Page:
Figure 4.

Air temperatures measured by the sonic anemometer at the height of 3, 8, 16, and 26 m above the surface (3, 8, and 16 m were at the bottom, middle, and top of the canopy, respectively; 26 m was the flux measurement height). Data has been removed for the hours during and immediately following precipitation events. For median midday mixing ratios of [NO] = 198 pptv and [NO2] = 1666 pptv, the thermal lifetime for PAN is estimated to be 1.1 h at 32°C; for median midnight mixing ratios of [NO] = 91 pptv and [NO2] = 1662 pptv, the thermal lifetime for PAN is estimated to be 12.3 h at 20°C.

Figure 5.

(a) Scatterplot of canopy stomatal conductance for PAN (gs(PAN)) versus surface conductance for PAN (gc(PAN)), color-mapped by air temperature. Only points during 08:00–18:00 (LST) are shown, and data has been removed when precipitation was measured. The line drawn is the 1:1 line. (b) Whisker box plot of the residual conductance (gr(PAN) = gc(PAN) − gs(PAN)) for 2°C intervals of the air temperature. On each box, the central mark is the median, the edges of the box are the 25th and 75th percentiles, and the whiskers extend to the extreme data points. The gswas calculated using the inversion of the Penman-Monteith equation;gc was determined as (Vd(PAN)−1RaRb)−1. Further details are provided by Turnipseed et al. [2006].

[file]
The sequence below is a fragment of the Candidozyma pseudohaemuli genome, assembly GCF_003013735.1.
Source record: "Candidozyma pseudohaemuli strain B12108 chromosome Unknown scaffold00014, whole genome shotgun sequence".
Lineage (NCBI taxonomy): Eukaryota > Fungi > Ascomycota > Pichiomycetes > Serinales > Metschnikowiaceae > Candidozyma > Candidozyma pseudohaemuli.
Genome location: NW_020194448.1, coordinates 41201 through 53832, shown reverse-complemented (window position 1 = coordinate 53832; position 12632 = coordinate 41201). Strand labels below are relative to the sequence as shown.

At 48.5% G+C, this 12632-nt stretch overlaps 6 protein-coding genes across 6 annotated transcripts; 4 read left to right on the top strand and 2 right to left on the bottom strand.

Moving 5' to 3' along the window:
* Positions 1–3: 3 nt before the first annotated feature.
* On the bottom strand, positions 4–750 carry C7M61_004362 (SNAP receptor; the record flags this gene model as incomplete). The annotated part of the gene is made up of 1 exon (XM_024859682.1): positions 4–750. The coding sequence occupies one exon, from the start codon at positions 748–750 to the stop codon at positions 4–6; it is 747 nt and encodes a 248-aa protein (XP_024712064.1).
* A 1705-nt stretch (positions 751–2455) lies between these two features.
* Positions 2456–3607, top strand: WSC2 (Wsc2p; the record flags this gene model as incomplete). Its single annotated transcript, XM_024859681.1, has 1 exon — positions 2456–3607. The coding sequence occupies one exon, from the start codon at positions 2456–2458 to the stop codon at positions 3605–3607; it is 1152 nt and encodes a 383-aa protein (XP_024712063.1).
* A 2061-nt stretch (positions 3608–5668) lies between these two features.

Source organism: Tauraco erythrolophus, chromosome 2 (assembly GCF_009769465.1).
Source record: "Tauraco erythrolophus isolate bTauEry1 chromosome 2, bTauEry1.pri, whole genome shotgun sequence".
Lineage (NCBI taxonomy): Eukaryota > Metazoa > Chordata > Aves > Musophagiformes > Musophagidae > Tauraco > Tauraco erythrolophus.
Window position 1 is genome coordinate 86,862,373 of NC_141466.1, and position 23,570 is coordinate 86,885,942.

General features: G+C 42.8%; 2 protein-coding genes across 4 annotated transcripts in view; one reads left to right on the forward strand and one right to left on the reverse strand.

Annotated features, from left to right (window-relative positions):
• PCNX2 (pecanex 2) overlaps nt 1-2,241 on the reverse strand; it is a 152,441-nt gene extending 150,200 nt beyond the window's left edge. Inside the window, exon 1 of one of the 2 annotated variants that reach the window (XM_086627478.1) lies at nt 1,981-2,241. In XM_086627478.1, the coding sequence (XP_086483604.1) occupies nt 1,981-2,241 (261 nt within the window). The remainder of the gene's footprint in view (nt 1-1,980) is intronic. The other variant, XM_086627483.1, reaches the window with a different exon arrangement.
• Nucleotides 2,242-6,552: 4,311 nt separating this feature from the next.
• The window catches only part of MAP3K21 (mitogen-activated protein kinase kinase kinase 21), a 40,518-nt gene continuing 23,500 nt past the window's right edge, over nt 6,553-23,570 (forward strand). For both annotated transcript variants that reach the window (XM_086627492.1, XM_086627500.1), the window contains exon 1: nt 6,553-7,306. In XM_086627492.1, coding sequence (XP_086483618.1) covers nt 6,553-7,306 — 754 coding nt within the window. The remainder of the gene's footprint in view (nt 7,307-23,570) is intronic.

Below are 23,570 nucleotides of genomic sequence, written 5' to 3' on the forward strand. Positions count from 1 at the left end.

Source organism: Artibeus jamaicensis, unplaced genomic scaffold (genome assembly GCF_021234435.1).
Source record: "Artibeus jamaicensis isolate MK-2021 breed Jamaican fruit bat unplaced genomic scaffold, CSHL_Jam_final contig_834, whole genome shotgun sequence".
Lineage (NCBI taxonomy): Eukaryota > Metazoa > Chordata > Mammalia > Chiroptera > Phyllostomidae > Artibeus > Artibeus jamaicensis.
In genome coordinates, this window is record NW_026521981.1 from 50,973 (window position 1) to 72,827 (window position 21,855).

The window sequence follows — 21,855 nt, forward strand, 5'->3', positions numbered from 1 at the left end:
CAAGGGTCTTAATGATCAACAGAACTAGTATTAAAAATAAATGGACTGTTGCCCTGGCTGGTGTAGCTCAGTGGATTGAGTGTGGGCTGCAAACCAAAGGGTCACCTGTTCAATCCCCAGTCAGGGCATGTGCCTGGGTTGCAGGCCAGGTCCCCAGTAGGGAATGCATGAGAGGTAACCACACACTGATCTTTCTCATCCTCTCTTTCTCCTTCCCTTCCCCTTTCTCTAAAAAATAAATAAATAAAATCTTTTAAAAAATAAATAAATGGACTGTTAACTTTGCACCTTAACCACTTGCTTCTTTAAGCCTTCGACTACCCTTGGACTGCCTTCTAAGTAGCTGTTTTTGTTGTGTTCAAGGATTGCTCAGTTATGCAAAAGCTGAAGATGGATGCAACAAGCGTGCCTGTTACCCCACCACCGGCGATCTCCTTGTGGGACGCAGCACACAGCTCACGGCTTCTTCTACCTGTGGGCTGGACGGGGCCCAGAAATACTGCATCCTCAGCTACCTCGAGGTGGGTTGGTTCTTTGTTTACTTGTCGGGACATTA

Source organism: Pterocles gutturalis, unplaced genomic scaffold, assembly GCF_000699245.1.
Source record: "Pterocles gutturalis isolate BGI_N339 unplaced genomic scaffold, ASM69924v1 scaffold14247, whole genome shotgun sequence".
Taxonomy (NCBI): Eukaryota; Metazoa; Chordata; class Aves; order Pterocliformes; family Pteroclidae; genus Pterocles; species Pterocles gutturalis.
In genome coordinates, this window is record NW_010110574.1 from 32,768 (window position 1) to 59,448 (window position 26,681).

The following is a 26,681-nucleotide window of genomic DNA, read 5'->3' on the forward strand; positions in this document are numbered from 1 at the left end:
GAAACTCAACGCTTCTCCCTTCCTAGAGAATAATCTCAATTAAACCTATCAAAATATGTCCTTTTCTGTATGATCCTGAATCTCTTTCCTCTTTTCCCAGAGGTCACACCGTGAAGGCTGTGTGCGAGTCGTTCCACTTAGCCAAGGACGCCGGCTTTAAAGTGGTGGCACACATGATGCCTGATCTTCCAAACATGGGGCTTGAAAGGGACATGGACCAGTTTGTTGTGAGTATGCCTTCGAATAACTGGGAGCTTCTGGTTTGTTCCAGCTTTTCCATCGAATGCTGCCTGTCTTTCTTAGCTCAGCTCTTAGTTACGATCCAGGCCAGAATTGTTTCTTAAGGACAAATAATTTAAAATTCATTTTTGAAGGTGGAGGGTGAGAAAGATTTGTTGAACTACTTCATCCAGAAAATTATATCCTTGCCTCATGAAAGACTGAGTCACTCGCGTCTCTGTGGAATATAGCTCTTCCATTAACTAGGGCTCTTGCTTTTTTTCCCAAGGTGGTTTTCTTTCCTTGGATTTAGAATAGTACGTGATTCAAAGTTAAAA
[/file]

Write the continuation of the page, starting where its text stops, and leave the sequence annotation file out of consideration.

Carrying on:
3.3. Sensitivity Tests and Model Improvements

3.3.1. WDDM

3.3.1.1. Stomatal Pathway (Rs)